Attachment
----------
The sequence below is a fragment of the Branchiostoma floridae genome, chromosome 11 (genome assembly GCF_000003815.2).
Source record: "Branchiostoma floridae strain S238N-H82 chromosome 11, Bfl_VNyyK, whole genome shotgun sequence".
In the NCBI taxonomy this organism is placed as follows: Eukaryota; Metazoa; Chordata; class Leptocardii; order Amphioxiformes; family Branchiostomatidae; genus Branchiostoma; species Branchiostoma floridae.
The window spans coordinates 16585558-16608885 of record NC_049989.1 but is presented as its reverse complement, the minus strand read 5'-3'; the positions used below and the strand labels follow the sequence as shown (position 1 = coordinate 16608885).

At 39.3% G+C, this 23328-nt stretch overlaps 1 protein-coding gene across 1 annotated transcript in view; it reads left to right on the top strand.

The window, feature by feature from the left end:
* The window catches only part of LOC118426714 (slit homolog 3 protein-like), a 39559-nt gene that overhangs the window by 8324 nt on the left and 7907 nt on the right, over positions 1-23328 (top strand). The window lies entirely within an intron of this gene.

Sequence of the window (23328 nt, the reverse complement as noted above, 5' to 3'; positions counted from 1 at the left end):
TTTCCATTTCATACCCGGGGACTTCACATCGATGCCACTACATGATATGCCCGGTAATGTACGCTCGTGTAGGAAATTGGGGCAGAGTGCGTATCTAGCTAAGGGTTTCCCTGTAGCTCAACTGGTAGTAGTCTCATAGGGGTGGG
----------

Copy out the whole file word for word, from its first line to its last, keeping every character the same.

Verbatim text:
The sequence below is a fragment of the Branchiostoma floridae genome, chromosome 11 (genome assembly GCF_000003815.2).
Source record: "Branchiostoma floridae strain S238N-H82 chromosome 11, Bfl_VNyyK, whole genome shotgun sequence".
In the NCBI taxonomy this organism is placed as follows: Eukaryota; Metazoa; Chordata; class Leptocardii; order Amphioxiformes; family Branchiostomatidae; genus Branchiostoma; species Branchiostoma floridae.
The window spans coordinates 16585558-16608885 of record NC_049989.1 but is presented as its reverse complement, the minus strand read 5'-3'; the positions used below and the strand labels follow the sequence as shown (position 1 = coordinate 16608885).

At 39.3% G+C, this 23328-nt stretch overlaps 1 protein-coding gene across 1 annotated transcript in view; it reads left to right on the top strand.

The window, feature by feature from the left end:
* The window catches only part of LOC118426714 (slit homolog 3 protein-like), a 39559-nt gene that overhangs the window by 8324 nt on the left and 7907 nt on the right, over positions 1-23328 (top strand). The window lies entirely within an intron of this gene.

Sequence of the window (23328 nt, the reverse complement as noted above, 5' to 3'; positions counted from 1 at the left end):
TTTCCATTTCATACCCGGGGACTTCACATCGATGCCACTACATGATATGCCCGGTAATGTACGCTCGTGTAGGAAATTGGGGCAGAGTGCGTATCTAGCTAAGGGTTTCCCTGTAGCTCAACTGGTAGTAGTCTCATAGGGGTGGG